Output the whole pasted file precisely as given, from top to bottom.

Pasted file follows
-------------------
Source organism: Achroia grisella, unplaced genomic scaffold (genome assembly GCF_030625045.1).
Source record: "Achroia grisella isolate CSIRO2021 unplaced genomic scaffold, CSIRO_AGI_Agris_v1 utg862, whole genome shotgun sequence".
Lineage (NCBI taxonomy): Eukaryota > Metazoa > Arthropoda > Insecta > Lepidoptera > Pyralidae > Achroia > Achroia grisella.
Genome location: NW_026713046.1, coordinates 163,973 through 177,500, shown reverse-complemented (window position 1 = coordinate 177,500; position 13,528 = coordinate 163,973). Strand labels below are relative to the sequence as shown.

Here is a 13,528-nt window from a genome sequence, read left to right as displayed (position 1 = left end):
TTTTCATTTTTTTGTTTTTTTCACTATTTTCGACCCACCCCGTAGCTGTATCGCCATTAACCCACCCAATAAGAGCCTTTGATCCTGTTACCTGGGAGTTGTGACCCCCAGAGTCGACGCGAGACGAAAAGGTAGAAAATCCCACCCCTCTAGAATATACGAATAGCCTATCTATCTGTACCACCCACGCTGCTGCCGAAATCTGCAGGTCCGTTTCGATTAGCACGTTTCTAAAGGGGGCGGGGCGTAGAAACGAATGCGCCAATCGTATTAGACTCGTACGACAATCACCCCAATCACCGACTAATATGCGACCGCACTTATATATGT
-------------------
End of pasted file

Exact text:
Source organism: Achroia grisella, unplaced genomic scaffold (genome assembly GCF_030625045.1).
Source record: "Achroia grisella isolate CSIRO2021 unplaced genomic scaffold, CSIRO_AGI_Agris_v1 utg862, whole genome shotgun sequence".
Lineage (NCBI taxonomy): Eukaryota > Metazoa > Arthropoda > Insecta > Lepidoptera > Pyralidae > Achroia > Achroia grisella.
Genome location: NW_026713046.1, coordinates 163,973 through 177,500, shown reverse-complemented (window position 1 = coordinate 177,500; position 13,528 = coordinate 163,973). Strand labels below are relative to the sequence as shown.

Here is a 13,528-nt window from a genome sequence, read left to right as displayed (position 1 = left end):
TTTTCATTTTTTTGTTTTTTTCACTATTTTCGACCCACCCCGTAGCTGTATCGCCATTAACCCACCCAATAAGAGCCTTTGATCCTGTTACCTGGGAGTTGTGACCCCCAGAGTCGACGCGAGACGAAAAGGTAGAAAATCCCACCCCTCTAGAATATACGAATAGCCTATCTATCTGTACCACCCACGCTGCTGCCGAAATCTGCAGGTCCGTTTCGATTAGCACGTTTCTAAAGGGGGCGGGGCGTAGAAACGAATGCGCCAATCGTATTAGACTCGTACGACAATCACCCCAATCACCGACTAATATGCGACCGCACTTATATATGT